Wednesday, June 2, 2010

Day 153: Yummy Takoyaki

Hubby and I are lovers of Japanese food. When we were still stationed in General Santos City, there was a couple of good restaurants there that served pretty good Japanese cuisine so we were always "belly-happy". Unfortunately, the case isn't the same where we live now. We only get to turn Japanese whenever we visit Cebu or Manila which isn't that often. 

The closest to a Japanese fix we can get is imitation Takoyaki from a food kiosk at the local mall. A set of 3 balls cost P20 so it's a relatively cheap snack to munch on. This is Wikipedia's definition of Takoyaki:

Takoyaki (literally fried or baked octopus) is a popular Japanese dumpling made of batter, diced or whole baby octopus, tempura scraps (tenkasu), pickled ginger, and green onion, topped with okonomiyaki sauce, ponzu, mayonnaise, green laver (aonori), and katsuobushi (fish shavings), first popularized in Taisho-era Osaka,[1] where a street vendor named Endo Tomekichi is credited with its invention in 1935 [2]. Takoyaki can be found in shops called issen-yoshoku, which roughly translates to "one-penny Western food" [3]. There is a similarly named dish called ikayaki but it is a broiled whole squid and bears no resemblance. Yaki is derived from "yaku" (焼く?) which simply means "to bake or grill" in Japanese, and can be found in the names of other Japanese cuisine items such as teriyaki or sukiyaki.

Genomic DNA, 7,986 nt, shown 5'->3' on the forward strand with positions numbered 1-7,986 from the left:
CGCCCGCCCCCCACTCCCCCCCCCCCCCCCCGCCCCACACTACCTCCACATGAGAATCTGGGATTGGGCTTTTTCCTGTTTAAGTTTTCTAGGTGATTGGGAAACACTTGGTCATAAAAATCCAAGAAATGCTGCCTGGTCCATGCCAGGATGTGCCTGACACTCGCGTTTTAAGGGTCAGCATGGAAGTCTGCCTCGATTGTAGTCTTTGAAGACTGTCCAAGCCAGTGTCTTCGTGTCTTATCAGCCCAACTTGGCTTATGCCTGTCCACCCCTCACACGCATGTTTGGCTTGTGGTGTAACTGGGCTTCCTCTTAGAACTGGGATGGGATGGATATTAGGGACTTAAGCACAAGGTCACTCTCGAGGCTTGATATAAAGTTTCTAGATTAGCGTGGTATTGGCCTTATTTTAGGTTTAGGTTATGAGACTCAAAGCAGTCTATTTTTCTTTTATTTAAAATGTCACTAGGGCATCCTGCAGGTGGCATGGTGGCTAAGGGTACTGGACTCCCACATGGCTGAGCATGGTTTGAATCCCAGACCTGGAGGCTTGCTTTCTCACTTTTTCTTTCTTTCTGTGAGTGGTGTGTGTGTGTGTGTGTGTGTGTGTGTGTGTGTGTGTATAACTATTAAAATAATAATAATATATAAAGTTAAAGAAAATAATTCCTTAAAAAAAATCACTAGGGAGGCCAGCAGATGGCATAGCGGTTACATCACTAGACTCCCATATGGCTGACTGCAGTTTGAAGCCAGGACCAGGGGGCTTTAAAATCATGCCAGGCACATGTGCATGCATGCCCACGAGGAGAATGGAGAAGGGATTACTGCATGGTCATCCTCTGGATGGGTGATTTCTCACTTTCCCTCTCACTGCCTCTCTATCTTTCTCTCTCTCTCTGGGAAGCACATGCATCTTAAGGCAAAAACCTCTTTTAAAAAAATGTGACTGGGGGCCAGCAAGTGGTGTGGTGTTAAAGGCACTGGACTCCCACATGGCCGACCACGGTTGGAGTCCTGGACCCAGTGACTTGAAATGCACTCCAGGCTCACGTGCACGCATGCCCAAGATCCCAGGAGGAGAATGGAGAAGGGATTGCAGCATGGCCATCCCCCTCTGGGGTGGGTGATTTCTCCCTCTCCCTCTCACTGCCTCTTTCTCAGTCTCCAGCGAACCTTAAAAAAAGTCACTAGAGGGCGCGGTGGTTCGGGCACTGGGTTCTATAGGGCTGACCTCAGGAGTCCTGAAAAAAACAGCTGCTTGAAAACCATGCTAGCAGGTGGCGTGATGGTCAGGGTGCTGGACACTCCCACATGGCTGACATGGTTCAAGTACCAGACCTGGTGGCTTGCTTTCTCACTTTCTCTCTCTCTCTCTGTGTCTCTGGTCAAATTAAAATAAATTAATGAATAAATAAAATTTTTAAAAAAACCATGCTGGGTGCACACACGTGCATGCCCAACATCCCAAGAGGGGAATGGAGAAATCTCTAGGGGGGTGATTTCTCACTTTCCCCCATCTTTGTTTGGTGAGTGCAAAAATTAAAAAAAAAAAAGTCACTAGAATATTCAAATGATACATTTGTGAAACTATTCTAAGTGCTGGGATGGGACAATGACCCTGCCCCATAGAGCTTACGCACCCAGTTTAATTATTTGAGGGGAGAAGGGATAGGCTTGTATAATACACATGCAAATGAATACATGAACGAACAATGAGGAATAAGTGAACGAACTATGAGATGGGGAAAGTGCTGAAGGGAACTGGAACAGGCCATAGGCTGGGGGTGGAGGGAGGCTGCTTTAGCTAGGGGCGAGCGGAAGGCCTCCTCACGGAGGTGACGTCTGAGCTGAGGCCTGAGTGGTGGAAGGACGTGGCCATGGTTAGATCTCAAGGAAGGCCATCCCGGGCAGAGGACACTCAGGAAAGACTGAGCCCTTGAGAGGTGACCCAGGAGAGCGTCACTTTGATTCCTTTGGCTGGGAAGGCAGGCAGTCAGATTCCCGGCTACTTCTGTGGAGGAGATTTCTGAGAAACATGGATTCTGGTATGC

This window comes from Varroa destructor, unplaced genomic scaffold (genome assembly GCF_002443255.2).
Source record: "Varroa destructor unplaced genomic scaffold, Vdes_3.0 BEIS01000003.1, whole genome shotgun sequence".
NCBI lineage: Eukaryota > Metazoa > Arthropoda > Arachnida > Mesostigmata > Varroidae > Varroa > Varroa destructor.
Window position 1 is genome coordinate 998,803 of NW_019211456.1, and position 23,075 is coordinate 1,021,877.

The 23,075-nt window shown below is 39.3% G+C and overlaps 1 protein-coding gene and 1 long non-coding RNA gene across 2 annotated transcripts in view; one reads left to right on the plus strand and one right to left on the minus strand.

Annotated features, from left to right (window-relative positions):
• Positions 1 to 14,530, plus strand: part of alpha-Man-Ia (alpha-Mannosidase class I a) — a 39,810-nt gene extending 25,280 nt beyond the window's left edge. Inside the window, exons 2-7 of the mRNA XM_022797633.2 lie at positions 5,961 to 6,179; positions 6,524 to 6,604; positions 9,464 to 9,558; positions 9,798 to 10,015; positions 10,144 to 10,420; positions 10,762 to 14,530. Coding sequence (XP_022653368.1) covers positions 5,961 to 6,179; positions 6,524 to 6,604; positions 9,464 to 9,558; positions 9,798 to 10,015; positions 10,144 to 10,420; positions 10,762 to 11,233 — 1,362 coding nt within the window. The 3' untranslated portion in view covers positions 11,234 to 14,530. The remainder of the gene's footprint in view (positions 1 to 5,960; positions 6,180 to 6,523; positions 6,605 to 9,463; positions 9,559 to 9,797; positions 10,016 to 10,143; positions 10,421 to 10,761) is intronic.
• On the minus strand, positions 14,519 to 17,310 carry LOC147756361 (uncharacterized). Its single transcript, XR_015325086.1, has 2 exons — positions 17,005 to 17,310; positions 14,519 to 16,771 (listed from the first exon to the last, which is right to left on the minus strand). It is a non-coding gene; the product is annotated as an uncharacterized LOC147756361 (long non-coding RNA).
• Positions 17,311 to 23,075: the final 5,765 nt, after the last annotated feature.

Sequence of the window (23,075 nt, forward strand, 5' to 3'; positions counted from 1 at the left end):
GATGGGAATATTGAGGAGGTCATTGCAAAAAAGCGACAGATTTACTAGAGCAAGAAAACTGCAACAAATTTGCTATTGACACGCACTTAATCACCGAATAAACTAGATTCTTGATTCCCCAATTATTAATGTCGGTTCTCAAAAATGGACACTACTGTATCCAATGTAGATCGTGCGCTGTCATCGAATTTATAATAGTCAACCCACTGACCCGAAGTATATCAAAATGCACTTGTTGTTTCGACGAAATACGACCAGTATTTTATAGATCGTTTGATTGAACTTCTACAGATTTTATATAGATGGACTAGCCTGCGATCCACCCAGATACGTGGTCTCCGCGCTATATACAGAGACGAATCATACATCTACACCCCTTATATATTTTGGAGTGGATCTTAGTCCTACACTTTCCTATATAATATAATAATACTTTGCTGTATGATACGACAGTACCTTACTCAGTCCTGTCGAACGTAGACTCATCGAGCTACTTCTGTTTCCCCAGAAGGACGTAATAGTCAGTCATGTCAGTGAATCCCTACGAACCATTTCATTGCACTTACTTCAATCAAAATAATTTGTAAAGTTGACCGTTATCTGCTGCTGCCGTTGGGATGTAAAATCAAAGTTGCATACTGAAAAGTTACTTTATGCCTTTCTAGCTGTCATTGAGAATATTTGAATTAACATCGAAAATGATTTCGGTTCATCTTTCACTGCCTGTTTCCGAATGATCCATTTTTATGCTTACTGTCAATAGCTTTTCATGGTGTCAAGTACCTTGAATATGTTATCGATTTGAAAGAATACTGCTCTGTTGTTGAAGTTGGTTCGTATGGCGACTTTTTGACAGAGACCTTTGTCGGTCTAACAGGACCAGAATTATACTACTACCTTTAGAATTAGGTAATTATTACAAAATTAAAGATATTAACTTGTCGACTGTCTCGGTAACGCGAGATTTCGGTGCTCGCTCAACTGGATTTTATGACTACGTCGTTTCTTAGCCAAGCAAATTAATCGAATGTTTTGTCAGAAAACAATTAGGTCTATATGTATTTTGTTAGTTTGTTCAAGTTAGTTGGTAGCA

I doubt if the ones we get here are really made out of octopus...maybe it's just batter, tons of shredded cabbage, some carrots and a combination of the spicy sauce and mayo. Well, I heard that real Takoyaki in Manila would cost about P100/order so that must be really good balls. In the meantime, I guess we have to satisfy ourselves with these yummy knock-offs of the real thing.

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